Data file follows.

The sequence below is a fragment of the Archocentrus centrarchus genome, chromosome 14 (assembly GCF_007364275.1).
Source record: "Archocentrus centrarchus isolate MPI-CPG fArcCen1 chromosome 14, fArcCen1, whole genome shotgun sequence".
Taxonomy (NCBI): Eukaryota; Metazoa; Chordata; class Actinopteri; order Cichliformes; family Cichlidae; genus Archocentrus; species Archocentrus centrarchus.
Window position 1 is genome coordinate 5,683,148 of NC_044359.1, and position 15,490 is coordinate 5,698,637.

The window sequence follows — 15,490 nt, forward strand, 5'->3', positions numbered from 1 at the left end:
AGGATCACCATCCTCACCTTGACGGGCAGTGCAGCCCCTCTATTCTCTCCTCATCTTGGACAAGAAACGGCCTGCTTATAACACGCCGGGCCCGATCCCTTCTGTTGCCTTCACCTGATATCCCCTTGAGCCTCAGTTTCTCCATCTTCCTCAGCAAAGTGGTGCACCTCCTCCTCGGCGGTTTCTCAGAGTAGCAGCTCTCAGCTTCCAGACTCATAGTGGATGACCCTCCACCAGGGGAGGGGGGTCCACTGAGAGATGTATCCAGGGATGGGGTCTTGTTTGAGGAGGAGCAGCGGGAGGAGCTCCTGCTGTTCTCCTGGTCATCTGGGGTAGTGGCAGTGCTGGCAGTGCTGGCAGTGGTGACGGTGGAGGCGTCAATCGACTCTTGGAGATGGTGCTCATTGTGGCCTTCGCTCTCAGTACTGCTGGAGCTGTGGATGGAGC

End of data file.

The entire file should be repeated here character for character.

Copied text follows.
The sequence below is a fragment of the Archocentrus centrarchus genome, chromosome 14 (assembly GCF_007364275.1).
Source record: "Archocentrus centrarchus isolate MPI-CPG fArcCen1 chromosome 14, fArcCen1, whole genome shotgun sequence".
Taxonomy (NCBI): Eukaryota; Metazoa; Chordata; class Actinopteri; order Cichliformes; family Cichlidae; genus Archocentrus; species Archocentrus centrarchus.
Window position 1 is genome coordinate 5,683,148 of NC_044359.1, and position 15,490 is coordinate 5,698,637.

The window sequence follows — 15,490 nt, forward strand, 5'->3', positions numbered from 1 at the left end:
AGGATCACCATCCTCACCTTGACGGGCAGTGCAGCCCCTCTATTCTCTCCTCATCTTGGACAAGAAACGGCCTGCTTATAACACGCCGGGCCCGATCCCTTCTGTTGCCTTCACCTGATATCCCCTTGAGCCTCAGTTTCTCCATCTTCCTCAGCAAAGTGGTGCACCTCCTCCTCGGCGGTTTCTCAGAGTAGCAGCTCTCAGCTTCCAGACTCATAGTGGATGACCCTCCACCAGGGGAGGGGGGTCCACTGAGAGATGTATCCAGGGATGGGGTCTTGTTTGAGGAGGAGCAGCGGGAGGAGCTCCTGCTGTTCTCCTGGTCATCTGGGGTAGTGGCAGTGCTGGCAGTGCTGGCAGTGGTGACGGTGGAGGCGTCAATCGACTCTTGGAGATGGTGCTCATTGTGGCCTTCGCTCTCAGTACTGCTGGAGCTGTGGATGGAGC